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WIREs Cogn Sci
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Comparison of Markov versus quantum dynamical models of human decision making

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Abstract What kind of dynamic decision process do humans use to make decisions? In this article, two different types of processes are reviewed and compared: Markov and quantum. Markov processes are based on the idea that at any given point in time a decision maker has a definite and specific level of support for available choice alternatives, and the dynamic decision process is represented by a single trajectory that traces out a path across time. When a response is requested, a person's decision or judgment is generated from the current location along the trajectory. By contrast, quantum processes are founded on the idea that a person's state can be represented by a superposition over different degrees of support for available choice options, and that the dynamics of this state form a wave moving across levels of support over time. When a response is requested, a decision or judgment is constructed out of the superposition by “actualizing” a specific degree or range of degrees of support to create a definite state. The purpose of this article is to introduce these two contrasting theories, review empirical studies comparing the two theories, and identify conditions that determine when each theory is more accurate and useful than the other. This article is categorized under: Economics > Individual Decision‐Making Psychology > Reasoning and Decision Making Psychology > Theory and Methods
Markov and quantum random walk models generate diverging predictions for how evidence evolves over time and how measurements like decisions interact with subsequent responses
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Pattern of mean preference strength elicited at different time points following a decision (choice) or irrelevant button press (no‐choice). Error bars indicate ±1 unit of standard error—differences between choice and no‐choice are substantive at 9‐ and 18‐s time points
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Expected time course of mean preference ratings generated from a typical Markov random walk model (left), a deterministic oscillating approach‐avoidance model (middle), and quantum walk model (right)
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Comparison of stopping times for Markov (left panel) and quantum (right panel) models. Horizontal axis is time (in the same arbitrary units for both models) and vertical axis is relative frequency of a stopping time. The parameters were set so that both models produce the same choice accuracy. Note that the horizontal and vertical scales are different because the quantum model is faster than the Markov model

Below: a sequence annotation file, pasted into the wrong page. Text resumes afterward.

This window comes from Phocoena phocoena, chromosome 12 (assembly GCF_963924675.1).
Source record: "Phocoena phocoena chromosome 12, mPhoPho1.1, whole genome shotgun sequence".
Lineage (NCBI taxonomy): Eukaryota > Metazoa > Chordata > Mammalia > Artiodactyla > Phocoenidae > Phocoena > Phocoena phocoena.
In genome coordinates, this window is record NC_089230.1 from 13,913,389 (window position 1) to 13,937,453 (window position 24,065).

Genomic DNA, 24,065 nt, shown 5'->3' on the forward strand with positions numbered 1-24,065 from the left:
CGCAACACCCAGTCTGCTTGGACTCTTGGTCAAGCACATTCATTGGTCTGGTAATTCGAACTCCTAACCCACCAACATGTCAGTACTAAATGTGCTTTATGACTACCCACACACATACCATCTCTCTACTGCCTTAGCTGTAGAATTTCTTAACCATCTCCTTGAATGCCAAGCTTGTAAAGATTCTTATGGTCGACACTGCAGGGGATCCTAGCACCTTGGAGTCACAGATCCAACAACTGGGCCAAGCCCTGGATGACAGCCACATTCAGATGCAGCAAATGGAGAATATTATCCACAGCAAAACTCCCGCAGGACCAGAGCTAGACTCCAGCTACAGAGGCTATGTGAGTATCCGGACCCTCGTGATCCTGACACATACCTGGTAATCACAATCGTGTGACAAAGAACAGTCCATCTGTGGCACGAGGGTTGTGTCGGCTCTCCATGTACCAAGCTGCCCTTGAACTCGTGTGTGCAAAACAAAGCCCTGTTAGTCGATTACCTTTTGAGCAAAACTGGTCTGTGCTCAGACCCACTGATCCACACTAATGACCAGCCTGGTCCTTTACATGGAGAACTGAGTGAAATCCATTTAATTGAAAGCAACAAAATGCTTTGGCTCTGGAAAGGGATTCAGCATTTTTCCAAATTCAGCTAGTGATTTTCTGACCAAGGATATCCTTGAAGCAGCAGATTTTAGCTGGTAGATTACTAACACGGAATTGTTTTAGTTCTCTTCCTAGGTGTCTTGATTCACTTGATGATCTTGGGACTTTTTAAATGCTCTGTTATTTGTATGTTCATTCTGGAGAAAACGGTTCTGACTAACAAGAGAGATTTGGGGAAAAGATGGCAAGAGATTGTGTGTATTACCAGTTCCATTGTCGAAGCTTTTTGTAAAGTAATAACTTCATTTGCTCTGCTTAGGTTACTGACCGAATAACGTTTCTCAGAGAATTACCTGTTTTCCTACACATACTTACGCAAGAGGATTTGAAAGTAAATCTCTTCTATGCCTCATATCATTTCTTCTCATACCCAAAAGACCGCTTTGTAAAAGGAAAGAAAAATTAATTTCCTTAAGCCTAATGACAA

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Illustrations of design for double confidence judgment experiment. Each condition had a different pair of time points (t1 and t2) for requests for ratings: the time intervals of the first two conditions are contained within condition 3. Conditions 1 and 2 were used to estimate model parameters and then these same model parameters were used to predict the ratings for condition 3. The time point t0 corresponds to stimulus onset
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Diagram of the choice‐confidence task. A fixation point indicated the choice/no‐choice condition, then the stimulus was shown for 0.5 s. A prompt (t1) then cued a decision on the direction of the dot motion (choice condition) or a motor response (no‐choice condition). The stimulus remained on the screen. A second prompt (t2) then cued a confidence rating on the direction of the dot motion. Finally, feedback was given on the accuracy of their responses
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Illustration of Markov (left) and quantum (right) evolution of probability distributions over time. The horizontal axis represents 101 belief states associated with subjective evidence scale values ranging from 0 to 100 in one‐unit steps. The vertical axis represents probability corresponding to each evidence level. The separate curves moving from left to right represent increasing processing time
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Diagram of a state representation of a Markov and a quantum random walk model. In the Markov model, evidence (shaded state) evolves over time by moving from state to state, occupying one definite evidence level at any given time. In the quantum model the decision‐maker is in an indefinite evidence state, with each evidence level having a probability amplitude (shadings) at each point in time
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Psychology > Theory and Methods
Psychology > Reasoning and Decision Making
Economics > Individual Decision-Making

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